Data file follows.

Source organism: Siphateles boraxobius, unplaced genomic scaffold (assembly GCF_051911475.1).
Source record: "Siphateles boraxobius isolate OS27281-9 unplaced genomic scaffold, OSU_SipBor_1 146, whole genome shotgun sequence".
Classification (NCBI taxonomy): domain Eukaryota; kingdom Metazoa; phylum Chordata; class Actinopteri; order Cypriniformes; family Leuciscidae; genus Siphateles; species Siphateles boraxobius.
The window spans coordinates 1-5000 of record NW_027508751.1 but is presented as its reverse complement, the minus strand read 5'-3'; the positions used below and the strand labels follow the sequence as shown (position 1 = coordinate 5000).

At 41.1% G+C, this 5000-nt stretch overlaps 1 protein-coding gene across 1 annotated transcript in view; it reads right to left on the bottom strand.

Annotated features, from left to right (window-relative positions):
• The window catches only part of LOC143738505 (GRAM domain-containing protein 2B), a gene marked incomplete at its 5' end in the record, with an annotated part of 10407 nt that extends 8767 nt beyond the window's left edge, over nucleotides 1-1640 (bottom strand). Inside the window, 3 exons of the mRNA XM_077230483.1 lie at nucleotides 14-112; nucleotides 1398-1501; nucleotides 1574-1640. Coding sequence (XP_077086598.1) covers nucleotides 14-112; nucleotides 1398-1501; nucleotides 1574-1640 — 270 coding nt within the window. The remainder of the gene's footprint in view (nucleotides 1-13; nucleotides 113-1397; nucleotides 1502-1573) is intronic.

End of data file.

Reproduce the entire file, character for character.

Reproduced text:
Source organism: Siphateles boraxobius, unplaced genomic scaffold (assembly GCF_051911475.1).
Source record: "Siphateles boraxobius isolate OS27281-9 unplaced genomic scaffold, OSU_SipBor_1 146, whole genome shotgun sequence".
Classification (NCBI taxonomy): domain Eukaryota; kingdom Metazoa; phylum Chordata; class Actinopteri; order Cypriniformes; family Leuciscidae; genus Siphateles; species Siphateles boraxobius.
The window spans coordinates 1-5000 of record NW_027508751.1 but is presented as its reverse complement, the minus strand read 5'-3'; the positions used below and the strand labels follow the sequence as shown (position 1 = coordinate 5000).

At 41.1% G+C, this 5000-nt stretch overlaps 1 protein-coding gene across 1 annotated transcript in view; it reads right to left on the bottom strand.

Annotated features, from left to right (window-relative positions):
• The window catches only part of LOC143738505 (GRAM domain-containing protein 2B), a gene marked incomplete at its 5' end in the record, with an annotated part of 10407 nt that extends 8767 nt beyond the window's left edge, over nucleotides 1-1640 (bottom strand). Inside the window, 3 exons of the mRNA XM_077230483.1 lie at nucleotides 14-112; nucleotides 1398-1501; nucleotides 1574-1640. Coding sequence (XP_077086598.1) covers nucleotides 14-112; nucleotides 1398-1501; nucleotides 1574-1640 — 270 coding nt within the window. The remainder of the gene's footprint in view (nucleotides 1-13; nucleotides 113-1397; nucleotides 1502-1573) is intronic.